Arkansas Governor Sends Religious Freedom Bill Back to Legislature

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Arkansas governor Asa Hutchinson said Wednesday he will not sign his state's religious freedom bill as written, but will instead ask the state legislature to revise the bill to reflect the federal religious freedom law. REUTERS/Gary Cameron

Arkansas governor Asa Hutchinson will not sign HB1228, his state's Religious Freedom Restoration Act (RFRA), in its current form, but will instead ask the state legislature to revise the bill. At a press conference Wednesday morning, Hutchinson said he plans to ask the Arkansas General Assembly to rewrite the bill better to reflect the federal RFRA, which was signed into law in 1993 by President Bill Clinton. "It has been my attention all along to have House Bill 1228 to mirror the federal act," Hutchinson said at a press conference Wednesday.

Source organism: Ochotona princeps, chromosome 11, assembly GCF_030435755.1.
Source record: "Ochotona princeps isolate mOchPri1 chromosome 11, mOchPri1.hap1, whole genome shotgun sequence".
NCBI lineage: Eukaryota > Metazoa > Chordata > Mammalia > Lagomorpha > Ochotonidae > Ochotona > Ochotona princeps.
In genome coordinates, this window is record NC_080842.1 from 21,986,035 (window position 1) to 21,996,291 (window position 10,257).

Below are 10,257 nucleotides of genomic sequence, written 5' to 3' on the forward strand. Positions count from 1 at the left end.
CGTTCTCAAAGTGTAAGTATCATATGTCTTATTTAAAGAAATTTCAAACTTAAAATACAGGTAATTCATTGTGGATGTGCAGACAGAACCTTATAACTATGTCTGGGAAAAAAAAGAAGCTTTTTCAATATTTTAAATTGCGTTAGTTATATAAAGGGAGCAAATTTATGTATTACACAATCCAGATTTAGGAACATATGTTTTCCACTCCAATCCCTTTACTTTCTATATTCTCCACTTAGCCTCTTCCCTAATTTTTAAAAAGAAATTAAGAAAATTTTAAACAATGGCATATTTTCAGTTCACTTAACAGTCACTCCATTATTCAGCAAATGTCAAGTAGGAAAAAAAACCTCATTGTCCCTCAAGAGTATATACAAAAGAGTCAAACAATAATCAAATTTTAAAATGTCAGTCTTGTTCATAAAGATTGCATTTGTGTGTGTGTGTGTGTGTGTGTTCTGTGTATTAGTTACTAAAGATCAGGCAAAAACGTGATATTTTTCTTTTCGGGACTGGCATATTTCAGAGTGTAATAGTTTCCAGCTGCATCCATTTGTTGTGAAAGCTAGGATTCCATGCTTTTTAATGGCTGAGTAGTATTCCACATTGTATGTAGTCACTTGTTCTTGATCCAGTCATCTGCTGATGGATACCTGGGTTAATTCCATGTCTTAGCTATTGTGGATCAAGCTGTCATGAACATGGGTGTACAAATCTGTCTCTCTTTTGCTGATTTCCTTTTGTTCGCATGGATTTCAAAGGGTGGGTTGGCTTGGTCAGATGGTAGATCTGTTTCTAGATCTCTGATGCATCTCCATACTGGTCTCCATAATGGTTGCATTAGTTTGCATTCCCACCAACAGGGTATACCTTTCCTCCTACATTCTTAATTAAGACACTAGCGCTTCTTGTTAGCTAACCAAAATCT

Yet Hutchinson had previously said he would sign the law as written. The governor appears to have changed his mind after a similar bill passed last week in Indiana drew the ire of both gay rights groups and business leaders, including Apple CEO Tim Cook and Salesforce CEO Marc Benioff. Benioff said that in light of the law his company was canceling all programs that require travel to Indiana.

Critics of both bills said they would effectively legalize discrimination against gays and lesbians in the states. Proponents argued they are necessary to protect and preserve religious liberty.